Thread: Brass Back Slitting
15th Apr 2019, 09:08 AM #31
A comment I meant to make yesterday was that tensioning one edge of the blade only is a bit counter-intuitive in my view. Hand saws are tensioned along both top & bottom edges, which seems more logical, as it forms an even "pull" on both sides which serves to resist bending of the blade either to left or right. I know bandsaw blades are tensioned along one edge only, but that has a specific purpose to do with tracking as the blade heats up. Even the most frenzied sawyer I've seen wouldn't generate the warmth of a bandsaw blade.
So, being both lazy & unconvinced, I'm happy for someone else to put the effort into research and development on the merits of tensioning backsaw blades. If by chance it turns out to be a very good idea and the proof is convincing, well, dammit, I guess I'll just have to learn another skill. Though I may have left it too late for that......
And Matt had the same thought as I did re crimping the back with the plate in place. Because of springback, you need to over-crimp a little, which is a lot harder if you are crimping against a sliver of spring steel. It might work well if you have some thinner plate than the blade the back is intended for. It's not too fraught if you take it easy & test frequently, you'll quickly get the hang of how much of a squeeze it needs to get the desired effect. I concentrate on getting several inches at the front & back of the spine to the right tightness, the middle section isn't as important, imo. When adding the spine at final assembly, start at the handle end and tap the corner on, then tap it down bit by bit. The plate should feed in nicely as you go. If you try to tap it on all at once, it's far too difficult to keep the entire blade & slot aligned with just two hands!
If by chance you over-crimp severely, you could always run it along your slitting saw again, & start over. Been there, done that early-on..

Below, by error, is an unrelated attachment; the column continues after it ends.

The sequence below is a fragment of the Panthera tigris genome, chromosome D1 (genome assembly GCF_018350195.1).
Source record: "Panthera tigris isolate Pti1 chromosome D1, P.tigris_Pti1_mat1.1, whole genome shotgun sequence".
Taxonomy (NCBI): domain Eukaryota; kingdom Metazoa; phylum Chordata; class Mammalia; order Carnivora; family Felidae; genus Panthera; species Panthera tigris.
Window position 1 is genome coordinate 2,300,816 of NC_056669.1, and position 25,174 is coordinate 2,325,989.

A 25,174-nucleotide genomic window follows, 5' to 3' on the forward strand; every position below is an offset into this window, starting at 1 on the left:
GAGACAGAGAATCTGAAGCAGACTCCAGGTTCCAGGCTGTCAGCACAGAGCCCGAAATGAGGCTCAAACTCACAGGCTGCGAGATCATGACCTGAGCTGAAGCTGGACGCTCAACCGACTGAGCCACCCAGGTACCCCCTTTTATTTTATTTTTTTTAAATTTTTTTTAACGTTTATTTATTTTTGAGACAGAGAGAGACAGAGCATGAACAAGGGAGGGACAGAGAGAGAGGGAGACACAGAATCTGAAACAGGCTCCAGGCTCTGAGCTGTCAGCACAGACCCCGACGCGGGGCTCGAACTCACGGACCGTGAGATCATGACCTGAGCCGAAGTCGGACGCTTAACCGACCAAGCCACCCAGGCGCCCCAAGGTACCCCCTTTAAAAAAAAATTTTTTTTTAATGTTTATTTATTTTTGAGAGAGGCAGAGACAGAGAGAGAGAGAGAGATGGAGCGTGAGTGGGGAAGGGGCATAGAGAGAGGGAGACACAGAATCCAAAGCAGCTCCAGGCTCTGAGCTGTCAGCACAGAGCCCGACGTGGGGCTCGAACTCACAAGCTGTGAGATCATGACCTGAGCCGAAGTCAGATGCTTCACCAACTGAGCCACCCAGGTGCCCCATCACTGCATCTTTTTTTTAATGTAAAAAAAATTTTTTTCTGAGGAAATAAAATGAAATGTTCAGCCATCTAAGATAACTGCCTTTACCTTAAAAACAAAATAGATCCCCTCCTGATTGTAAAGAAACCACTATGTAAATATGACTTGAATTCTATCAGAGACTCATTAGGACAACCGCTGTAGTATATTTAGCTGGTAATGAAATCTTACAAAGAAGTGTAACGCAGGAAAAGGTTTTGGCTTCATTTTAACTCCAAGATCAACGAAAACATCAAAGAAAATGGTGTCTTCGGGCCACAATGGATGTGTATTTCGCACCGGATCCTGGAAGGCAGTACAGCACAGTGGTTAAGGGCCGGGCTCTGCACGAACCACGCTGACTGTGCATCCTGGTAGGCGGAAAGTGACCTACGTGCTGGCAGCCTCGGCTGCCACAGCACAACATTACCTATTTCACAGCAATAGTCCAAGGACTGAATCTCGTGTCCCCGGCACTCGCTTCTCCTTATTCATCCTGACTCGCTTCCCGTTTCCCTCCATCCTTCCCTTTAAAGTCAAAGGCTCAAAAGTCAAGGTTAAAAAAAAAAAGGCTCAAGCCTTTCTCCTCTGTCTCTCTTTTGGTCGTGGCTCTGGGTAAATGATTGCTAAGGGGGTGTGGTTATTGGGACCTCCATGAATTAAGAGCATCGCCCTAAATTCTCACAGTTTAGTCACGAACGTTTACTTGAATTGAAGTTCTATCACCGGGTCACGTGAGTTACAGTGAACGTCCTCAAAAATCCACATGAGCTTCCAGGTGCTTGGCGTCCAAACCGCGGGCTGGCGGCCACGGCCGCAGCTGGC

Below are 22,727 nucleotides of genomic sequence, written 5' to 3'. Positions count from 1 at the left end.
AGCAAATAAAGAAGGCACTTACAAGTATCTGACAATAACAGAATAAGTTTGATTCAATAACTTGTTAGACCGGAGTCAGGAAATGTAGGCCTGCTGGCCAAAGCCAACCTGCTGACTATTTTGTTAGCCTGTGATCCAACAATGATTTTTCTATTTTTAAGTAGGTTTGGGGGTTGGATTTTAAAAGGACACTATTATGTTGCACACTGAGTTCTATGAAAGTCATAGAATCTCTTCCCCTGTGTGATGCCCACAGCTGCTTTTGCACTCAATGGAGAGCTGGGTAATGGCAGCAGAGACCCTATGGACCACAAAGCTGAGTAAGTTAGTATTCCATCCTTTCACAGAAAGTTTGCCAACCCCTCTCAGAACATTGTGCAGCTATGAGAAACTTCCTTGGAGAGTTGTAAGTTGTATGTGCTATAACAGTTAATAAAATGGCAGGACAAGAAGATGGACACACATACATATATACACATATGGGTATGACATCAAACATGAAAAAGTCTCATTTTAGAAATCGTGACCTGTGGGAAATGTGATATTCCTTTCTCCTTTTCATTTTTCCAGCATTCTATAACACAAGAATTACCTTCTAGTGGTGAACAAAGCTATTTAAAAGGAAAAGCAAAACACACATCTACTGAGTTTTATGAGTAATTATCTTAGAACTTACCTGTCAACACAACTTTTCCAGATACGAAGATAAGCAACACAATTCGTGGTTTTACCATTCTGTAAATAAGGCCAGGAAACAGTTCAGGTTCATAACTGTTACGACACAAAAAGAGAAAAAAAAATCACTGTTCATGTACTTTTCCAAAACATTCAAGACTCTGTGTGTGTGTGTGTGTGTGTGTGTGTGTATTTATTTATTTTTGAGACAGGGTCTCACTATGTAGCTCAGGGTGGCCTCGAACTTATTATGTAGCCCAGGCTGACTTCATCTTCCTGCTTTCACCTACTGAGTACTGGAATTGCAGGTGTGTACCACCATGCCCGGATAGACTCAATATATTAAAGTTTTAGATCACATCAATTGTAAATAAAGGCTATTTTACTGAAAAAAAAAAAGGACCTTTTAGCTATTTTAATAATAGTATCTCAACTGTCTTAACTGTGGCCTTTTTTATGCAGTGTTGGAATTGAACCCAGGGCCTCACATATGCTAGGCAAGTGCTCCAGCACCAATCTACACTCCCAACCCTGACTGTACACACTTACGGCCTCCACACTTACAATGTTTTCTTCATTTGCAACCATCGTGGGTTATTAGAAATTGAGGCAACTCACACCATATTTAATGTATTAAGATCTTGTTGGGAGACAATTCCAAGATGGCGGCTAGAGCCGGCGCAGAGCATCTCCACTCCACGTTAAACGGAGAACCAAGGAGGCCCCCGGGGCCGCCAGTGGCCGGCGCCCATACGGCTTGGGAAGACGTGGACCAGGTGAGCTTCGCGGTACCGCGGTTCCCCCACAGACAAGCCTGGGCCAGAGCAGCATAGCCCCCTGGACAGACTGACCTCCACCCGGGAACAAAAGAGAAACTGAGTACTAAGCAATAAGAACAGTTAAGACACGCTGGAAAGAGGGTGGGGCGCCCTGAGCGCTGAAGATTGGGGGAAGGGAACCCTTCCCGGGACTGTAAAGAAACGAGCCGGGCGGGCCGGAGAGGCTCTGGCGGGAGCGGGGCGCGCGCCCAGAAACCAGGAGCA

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20th Apr 2019, 06:39 AM #32Intermediate Member
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If you were to guess, how much smaller would you make the slot than the blade to fit into the slot?
20th Apr 2019, 07:36 AM #33
Could it be that the backsaw is tensioned along the tooth edge only because tensioning of the top of the plate is achieved as the spline is tapped on to the blade from the toe? This clearly can only be accomplished if the kerf has been closed up to less than the thickness of the plate and would not work for splines or backs that are glued in. However traditionally the folded back, and in modern times the back that has been slitted and then closed up a little, would achieve this.
"Power tends to corrupt. Absolute power corrupts, absolutely!"
20th Apr 2019, 10:30 AM #34
You may be over-thinking this, it really isn't all that difficult to get a nice closure of the slot if you are careful, just give it a bit of a squeeze, test, squeeze slightly harder if necessary, & so on. You'll quickly get the feel of what is needed for your particular spine/plate combination. And although the squeezed slot might be slightly uneven if you were to check with an electron microscope, it can't be any worse than a folded back. The slots in some of the commercial backs I've seen are far from perfect...
20th Apr 2019, 11:30 AM #35
Brass Back Slitting
Having had a little metal work experience, I often find a lot of apprehension towards metal work.
An I come across a lot of “over thinking”, metal in some ways is better than wood it can be reversible(Car crashes [emoji849][emoji849][emoji849]).
Get some scrap off cuts and start bashing metal it’s actually quite a fluid material.
Last edited by IanW; 20th Apr 2019 at 07:20 PM. Reason: fix quote
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